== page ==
This is a story that warms the heart.
An Indiana woman who called off her $30,000 wedding just a week before it was to occur decided to do the next best thing: She threw a party for homeless people in her area.
Jilted would-be brides, cold-feet grooms, and so many others in similar situations — take note of this incredible act of selflessness in the midst of heartache.
Sarah Cummins, 25, a pharmacy student at Purdue University, told The Indianapolis Star she called off her impending nuptials a week ago but was left with a “nonrefundable contract at the Ritz Charles and a plated dinner for 170 guests,” as Fox News, 1010 WINS Radio, the Associated Press and other outlets reported Sunday.
So the young woman decided that rather than waste money and resources, she would welcome unexpected guests to the event — and began reaching out to area homeless shelters.
“For me, it was an opportunity to let these people know they deserved to be at a place like this just as much as everyone else does,” Cummins told The Star.
“A bus pulled up to the swanky event center on Saturday that Sarah Cummins had booked for the reception in Carmel, a suburb north of Indianapolis,” ABC News reported. “About a dozen veterans from a local organization were among the guests who dined on bourbon-glazed meatballs, roasted garlic bruschetta, and wedding cake.”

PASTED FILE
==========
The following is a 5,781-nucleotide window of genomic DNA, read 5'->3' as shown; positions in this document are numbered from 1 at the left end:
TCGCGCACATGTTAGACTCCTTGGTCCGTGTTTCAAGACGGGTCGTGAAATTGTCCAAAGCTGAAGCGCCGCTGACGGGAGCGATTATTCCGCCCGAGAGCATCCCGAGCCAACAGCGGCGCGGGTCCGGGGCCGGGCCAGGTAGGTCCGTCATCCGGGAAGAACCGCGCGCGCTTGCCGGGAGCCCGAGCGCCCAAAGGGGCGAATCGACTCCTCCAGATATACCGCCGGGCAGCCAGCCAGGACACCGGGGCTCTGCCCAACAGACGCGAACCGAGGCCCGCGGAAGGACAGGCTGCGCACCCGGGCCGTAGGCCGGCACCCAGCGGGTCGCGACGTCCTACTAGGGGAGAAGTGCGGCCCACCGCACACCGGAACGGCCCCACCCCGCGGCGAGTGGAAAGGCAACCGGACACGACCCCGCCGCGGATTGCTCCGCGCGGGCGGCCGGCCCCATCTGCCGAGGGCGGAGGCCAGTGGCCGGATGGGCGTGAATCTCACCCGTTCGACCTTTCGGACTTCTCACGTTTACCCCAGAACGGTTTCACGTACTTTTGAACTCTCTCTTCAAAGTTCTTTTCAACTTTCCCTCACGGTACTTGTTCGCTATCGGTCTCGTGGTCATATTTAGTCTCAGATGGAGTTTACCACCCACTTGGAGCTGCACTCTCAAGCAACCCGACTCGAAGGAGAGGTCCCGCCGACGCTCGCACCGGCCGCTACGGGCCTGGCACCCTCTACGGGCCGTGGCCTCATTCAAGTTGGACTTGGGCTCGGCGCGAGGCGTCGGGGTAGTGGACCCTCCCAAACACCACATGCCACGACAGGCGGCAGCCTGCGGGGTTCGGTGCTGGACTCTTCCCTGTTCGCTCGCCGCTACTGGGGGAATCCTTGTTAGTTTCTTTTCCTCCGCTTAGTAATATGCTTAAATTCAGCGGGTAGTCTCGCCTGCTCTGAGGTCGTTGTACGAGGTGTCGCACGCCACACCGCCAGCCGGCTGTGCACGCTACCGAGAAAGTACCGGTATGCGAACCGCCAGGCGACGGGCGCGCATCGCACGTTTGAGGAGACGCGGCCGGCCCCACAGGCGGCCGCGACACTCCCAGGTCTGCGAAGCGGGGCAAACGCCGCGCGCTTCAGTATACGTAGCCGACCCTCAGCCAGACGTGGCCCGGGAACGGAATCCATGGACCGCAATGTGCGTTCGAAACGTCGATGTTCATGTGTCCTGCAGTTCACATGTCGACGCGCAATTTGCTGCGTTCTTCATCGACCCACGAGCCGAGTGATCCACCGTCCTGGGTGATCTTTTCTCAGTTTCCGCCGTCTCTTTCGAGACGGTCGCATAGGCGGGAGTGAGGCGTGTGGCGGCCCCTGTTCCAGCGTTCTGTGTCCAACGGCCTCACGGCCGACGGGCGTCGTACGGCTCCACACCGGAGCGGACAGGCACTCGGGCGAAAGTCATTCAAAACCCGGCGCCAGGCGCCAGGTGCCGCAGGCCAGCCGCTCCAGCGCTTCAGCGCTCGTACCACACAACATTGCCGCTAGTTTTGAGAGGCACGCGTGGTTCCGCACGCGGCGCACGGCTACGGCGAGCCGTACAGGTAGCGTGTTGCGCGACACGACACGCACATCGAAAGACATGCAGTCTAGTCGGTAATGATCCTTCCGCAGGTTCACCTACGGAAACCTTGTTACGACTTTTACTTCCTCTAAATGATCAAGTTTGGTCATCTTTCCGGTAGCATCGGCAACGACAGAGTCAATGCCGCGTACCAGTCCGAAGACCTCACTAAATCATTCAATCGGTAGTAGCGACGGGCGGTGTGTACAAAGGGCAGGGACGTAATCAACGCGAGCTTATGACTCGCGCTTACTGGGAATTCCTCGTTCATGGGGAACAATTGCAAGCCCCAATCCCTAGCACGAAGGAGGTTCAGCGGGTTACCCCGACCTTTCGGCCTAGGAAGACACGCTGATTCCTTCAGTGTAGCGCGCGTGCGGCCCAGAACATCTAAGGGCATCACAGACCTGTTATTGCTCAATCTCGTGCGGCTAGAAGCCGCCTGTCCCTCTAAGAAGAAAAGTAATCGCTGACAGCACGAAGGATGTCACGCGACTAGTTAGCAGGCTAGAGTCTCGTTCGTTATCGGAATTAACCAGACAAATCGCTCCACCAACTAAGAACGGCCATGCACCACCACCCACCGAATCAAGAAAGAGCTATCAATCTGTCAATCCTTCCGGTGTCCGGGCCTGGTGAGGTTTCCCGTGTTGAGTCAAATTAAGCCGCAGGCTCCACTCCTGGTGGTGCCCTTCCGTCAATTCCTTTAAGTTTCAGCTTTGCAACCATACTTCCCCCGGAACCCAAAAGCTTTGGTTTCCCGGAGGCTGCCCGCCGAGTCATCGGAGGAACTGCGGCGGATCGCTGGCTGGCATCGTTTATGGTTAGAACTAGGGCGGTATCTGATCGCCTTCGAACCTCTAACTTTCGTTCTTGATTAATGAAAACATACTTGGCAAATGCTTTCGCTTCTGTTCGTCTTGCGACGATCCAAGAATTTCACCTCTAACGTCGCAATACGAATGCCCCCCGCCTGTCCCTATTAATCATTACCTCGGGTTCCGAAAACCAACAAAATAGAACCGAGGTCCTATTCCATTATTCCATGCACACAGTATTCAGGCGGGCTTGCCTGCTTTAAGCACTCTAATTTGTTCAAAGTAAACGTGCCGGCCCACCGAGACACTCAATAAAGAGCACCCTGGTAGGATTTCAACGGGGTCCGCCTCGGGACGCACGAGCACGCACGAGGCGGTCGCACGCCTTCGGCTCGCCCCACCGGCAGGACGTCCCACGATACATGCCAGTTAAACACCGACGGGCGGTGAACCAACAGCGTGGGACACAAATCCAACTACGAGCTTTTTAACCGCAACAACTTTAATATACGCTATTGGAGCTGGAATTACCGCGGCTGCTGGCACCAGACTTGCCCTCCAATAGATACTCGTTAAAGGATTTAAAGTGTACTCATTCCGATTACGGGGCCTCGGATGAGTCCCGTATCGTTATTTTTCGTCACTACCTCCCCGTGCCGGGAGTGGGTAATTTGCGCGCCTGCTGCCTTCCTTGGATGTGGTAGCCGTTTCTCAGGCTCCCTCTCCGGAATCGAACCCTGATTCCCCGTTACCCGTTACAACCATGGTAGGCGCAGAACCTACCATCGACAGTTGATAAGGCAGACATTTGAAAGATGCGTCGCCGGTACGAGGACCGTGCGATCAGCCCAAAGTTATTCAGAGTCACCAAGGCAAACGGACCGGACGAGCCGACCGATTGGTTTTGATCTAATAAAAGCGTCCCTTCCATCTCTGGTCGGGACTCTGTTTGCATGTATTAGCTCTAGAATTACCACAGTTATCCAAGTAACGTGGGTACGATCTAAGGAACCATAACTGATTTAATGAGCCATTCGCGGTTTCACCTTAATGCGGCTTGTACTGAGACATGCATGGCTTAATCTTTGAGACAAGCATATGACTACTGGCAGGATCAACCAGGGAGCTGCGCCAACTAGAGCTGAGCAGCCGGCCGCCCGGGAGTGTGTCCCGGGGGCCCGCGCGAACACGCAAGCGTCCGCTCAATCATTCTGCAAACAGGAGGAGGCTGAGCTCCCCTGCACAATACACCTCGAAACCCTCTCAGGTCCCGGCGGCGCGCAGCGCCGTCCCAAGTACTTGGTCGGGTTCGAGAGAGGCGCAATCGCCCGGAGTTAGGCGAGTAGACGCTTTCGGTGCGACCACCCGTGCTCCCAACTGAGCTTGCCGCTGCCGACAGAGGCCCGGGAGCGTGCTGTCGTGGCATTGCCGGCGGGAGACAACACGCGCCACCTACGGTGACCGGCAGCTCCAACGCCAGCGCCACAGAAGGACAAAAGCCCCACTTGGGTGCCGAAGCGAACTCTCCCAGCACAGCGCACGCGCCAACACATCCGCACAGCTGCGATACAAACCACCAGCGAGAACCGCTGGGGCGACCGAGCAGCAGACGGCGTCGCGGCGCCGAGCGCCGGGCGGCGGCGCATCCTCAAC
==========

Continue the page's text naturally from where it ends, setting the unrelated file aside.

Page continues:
Several local businesses and residents donated luxe party clothing, including suits, dresses, and other items, for the guests to don.
Three of Cummins’ seven would-be bridesmaids — along with her mom and aunts — even “came to support her at the event,” noted Fox News.
When asked what she would do with her unused wedding dress, Cummins said, “It’s too painful to think about.”
She did not give a reason for the wedding that never was.
But the happiness she brought to others was undeniable.
Charlie Allen, who has lived for three months at a homeless mission, received a donated jacket to wear to the event, as ABC News reported. He also said he was grateful for the unexpected invitation.
“For a lot of us, this is a good time to show us what we can have,” he told the network. “Or to remind us what we had.”